As war drags on, so does the battle against roadside bombs in Iraq and Afghanistan
As Marines train at Camp Pendleton, Twentynine Palms and the Bridgeport mountain center for deployment to Iraq and Afghanistan, much of the effort is aimed at thwarting the improvised explosive devices that are the top killer of U.S. troops.
The U.S. has spent billions of dollars studying the insurgents' use of so-called IEDs and looking for ways to detect and detonate the bombs before they can cause destruction.
But the best technology for spotting a buried bomb continues to be a sharp-eyed Marine, soldier or sailor.
To find out what characteristics good bomb-hunters share, the Pentagon-based Joint Improvised Explosive Device Defeat Organization studied 800 military personnel, putting them through a series of tests, a kind of "Where's Waldo?" with a serious purpose.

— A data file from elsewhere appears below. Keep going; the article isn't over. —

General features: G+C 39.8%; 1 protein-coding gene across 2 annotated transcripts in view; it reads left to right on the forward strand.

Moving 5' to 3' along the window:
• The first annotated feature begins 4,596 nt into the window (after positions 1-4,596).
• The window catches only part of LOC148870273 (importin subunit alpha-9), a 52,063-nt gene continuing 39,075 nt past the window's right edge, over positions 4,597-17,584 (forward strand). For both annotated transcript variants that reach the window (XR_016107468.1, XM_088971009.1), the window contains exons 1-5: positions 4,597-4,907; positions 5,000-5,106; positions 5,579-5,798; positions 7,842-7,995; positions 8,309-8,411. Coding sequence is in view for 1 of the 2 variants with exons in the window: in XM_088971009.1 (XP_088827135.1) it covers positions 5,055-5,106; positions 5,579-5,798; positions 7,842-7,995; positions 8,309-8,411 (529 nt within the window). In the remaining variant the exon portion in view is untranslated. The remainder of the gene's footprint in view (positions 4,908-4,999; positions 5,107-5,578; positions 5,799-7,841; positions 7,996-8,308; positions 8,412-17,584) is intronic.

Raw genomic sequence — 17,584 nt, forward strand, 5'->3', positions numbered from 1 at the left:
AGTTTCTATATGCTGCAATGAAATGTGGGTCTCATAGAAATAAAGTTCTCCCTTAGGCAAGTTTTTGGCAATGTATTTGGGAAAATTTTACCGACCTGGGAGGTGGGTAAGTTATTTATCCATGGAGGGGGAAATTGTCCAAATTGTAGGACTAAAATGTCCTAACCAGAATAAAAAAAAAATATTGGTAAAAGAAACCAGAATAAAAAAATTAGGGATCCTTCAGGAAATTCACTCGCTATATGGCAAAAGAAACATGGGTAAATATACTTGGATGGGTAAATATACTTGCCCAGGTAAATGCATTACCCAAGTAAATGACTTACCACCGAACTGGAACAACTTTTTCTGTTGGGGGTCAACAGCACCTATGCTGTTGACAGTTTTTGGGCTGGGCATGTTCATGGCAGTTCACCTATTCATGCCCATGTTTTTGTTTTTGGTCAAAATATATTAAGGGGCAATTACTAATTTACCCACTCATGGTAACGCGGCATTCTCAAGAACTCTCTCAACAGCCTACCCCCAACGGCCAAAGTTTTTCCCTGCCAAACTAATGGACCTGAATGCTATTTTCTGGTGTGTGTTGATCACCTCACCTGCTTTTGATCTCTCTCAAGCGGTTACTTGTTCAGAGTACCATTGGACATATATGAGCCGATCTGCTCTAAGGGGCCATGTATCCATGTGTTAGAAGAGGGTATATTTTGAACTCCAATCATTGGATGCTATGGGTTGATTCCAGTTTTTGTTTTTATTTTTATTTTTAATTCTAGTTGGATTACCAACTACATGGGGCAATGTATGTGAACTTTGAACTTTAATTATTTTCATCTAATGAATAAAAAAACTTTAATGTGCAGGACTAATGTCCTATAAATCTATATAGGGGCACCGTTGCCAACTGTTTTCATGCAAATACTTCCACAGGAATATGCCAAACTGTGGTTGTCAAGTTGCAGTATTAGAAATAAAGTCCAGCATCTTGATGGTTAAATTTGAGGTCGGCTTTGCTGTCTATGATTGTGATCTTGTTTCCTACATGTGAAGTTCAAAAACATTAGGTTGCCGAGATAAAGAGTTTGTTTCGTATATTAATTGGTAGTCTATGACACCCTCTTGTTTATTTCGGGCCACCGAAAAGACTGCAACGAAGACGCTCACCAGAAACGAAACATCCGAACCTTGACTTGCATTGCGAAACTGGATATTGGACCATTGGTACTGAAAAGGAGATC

What they found is that two groups were particularly good: personnel with rural backgrounds that included hunting, and those from tough urban neighborhoods.
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-- Tony Perry in San Diego
Photo: An Iraqi soldier watches as an improvised explosive device is detonated. Credit: Department of Defense
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